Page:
Teatro Real 2020-21 Review: Don Giovanni
Christopher Maltman & Erwin Schrott Lead Musical Tour-de-Force in Claus Guth’s Troubling ProductionBy Mauricio Villa
This review is for the performance on Dec. 8 and featured Maria Jose Moreno’s first performance in the role of Donna Anna.
Claus Guth, the stage director, is famous for his scandalous and modern productions. He certainly did not disappoint with his approach to Mozart’s “Don Giovanni,” which was presented at the Teatro Real 15 times throughout the holiday season.
What the Madrid audience got with Guth was the expected AND unexpected. Expected in the sense that knowing his previous work, it was no surprise what this production would amount to. Unexpected because it was definitely not what one might think of with regards to one of the most renowned operas in the canon.
So let’s unpack this a bit.
A Provocative Production
Guth set the action in a ghostly hyper-realistic forest on a revolving stage that was amazingly illuminated by Olaf Winter. It was a setting that felt more appropriate for a slasher movie than Mozart’s drama giocoso, as you have the impression that a maniac with a mask and a chainsaw would appear at any moment. As a theatre show the result is amazing. Despite the gimmick of the revolving sets being used excessively — at times it looks like a forested merry go round — the production has rhythm, constant action, the explicit presence of characters taking drugs, and a clever solution for the ending. And the sets really are beautiful.
How much of this production, the question begs to be asked, represents Da Ponte’s “Don Giovanni?”
The answer is: none at all.
When I see these kinds of productions I ask myself: will someone for whom this production is their first experience of the opera understand the plot? And in this case, the answer is no.
They will leave with the impression that “Don Giovanni” is a poor person who is fatally wounded by a gunshot during a fight, and that, with the help of his stuttering and drug-addicted friend, he gets to experience some adventures while drinking beer compulsively, before finally meeting a ghostly gravedigger and dying upon the grave that he is digging. Everything else is unimportant, as the protagonist is too weak to really seduce women.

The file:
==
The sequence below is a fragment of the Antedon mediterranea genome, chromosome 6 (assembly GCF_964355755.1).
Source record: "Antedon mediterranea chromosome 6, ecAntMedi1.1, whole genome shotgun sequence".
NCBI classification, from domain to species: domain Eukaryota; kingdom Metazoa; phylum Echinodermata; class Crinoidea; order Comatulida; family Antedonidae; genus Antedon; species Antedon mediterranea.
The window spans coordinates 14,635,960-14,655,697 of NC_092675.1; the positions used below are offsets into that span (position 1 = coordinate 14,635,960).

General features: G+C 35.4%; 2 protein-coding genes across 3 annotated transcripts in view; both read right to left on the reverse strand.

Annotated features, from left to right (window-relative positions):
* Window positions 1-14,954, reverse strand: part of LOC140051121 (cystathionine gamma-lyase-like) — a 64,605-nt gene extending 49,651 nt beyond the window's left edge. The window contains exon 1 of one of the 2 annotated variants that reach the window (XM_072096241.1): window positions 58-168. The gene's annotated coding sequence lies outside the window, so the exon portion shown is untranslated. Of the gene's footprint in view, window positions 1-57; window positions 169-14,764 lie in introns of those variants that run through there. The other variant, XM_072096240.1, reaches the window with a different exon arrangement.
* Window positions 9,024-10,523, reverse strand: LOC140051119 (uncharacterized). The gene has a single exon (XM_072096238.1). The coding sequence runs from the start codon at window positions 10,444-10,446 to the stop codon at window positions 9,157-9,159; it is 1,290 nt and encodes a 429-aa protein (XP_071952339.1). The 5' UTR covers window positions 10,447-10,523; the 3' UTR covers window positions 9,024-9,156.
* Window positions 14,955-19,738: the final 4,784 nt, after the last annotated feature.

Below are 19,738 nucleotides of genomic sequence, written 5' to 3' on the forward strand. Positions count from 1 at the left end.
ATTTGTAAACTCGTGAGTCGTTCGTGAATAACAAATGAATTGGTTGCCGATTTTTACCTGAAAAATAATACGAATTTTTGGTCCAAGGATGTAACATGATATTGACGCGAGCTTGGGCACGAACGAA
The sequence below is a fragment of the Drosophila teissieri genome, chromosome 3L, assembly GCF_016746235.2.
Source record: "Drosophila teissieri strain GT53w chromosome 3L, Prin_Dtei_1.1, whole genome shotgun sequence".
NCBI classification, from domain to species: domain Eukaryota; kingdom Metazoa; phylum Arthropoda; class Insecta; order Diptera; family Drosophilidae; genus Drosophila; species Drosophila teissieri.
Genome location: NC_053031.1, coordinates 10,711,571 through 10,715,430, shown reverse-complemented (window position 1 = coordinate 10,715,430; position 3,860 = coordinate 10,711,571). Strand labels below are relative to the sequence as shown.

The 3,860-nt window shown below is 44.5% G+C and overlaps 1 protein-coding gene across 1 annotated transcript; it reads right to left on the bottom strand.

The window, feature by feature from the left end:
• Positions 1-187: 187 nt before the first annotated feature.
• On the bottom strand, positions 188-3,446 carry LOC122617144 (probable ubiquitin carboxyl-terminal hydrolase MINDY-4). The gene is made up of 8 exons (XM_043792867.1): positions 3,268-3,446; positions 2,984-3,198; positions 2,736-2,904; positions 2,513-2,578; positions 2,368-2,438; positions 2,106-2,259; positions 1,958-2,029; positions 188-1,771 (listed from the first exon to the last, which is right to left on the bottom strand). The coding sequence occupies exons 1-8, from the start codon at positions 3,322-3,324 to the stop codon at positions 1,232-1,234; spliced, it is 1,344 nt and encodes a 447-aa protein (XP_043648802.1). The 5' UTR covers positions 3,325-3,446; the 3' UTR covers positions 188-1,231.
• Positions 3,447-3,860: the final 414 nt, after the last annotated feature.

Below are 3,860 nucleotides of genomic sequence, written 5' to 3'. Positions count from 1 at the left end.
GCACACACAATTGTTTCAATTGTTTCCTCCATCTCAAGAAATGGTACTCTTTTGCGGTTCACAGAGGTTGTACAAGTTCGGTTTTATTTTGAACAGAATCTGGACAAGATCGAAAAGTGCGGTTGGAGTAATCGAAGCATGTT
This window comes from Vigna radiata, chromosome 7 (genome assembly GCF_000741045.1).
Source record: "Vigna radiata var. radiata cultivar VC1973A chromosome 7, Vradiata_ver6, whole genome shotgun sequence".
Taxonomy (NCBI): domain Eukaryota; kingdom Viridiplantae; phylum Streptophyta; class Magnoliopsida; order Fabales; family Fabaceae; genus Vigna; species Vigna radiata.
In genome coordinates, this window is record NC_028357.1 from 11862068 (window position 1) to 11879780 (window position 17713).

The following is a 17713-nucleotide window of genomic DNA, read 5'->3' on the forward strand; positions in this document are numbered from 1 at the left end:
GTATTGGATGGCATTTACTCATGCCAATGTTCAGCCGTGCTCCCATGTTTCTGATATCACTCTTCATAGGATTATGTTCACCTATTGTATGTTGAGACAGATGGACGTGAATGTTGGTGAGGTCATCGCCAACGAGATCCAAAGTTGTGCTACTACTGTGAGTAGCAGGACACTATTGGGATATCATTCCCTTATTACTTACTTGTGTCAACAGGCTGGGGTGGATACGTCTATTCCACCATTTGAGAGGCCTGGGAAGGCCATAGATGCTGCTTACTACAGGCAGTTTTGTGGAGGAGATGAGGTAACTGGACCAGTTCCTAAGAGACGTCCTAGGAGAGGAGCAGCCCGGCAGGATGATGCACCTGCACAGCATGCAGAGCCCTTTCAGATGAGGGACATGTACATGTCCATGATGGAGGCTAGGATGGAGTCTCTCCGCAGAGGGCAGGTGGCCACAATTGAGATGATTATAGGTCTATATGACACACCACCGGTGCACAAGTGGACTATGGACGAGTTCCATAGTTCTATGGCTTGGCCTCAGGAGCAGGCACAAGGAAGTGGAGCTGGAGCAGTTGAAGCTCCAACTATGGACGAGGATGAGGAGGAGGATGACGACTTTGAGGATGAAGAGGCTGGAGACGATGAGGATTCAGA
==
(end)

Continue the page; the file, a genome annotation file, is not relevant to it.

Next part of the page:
So this production is the result of a dramaturg’s bright and flawed idea: a figure has been created that should not exist in opera because a dramaturg is inserting themselves into an already-written libretto. The job of a stage director is to explain the opera, both physical and emotional, to the audience, not invent a parallel story.
The incongruencies with the libretto are, as expected, thousandfold. Guth has simply ignored what the libretto says and told his own story. If you know the opera, or you are reading the subtitles, you see that what you read and what you see are two different things. The production is so detached from the opera that if one followed the director’s dogma one could use this set to do every opera from Haendel to Verdi or Wagner. By ignoring the actions and sometimes even emotions of the libretto this has become a director’s representation of their own ideas for an opera–and it could be any opera–set in a rotating forest.
It is visually-arresting theatrical work but unrecognizable as “Don Giovanni.”
Of course, some experienced opera-goers might find this to be exciting and interesting. But at the same time, it begs an existential question about opera and its future. What Mr. Guth thus says in his interpretation is that Mozart and Da Ponte’s “Don Giovanni” means nothing and that only HE, Claus Guth, can give it meaning. In essence, instead of seeing the works as complex and transcendent works of art, this approach misinterprets them as blank canvases on which anyone can paint whatever they want.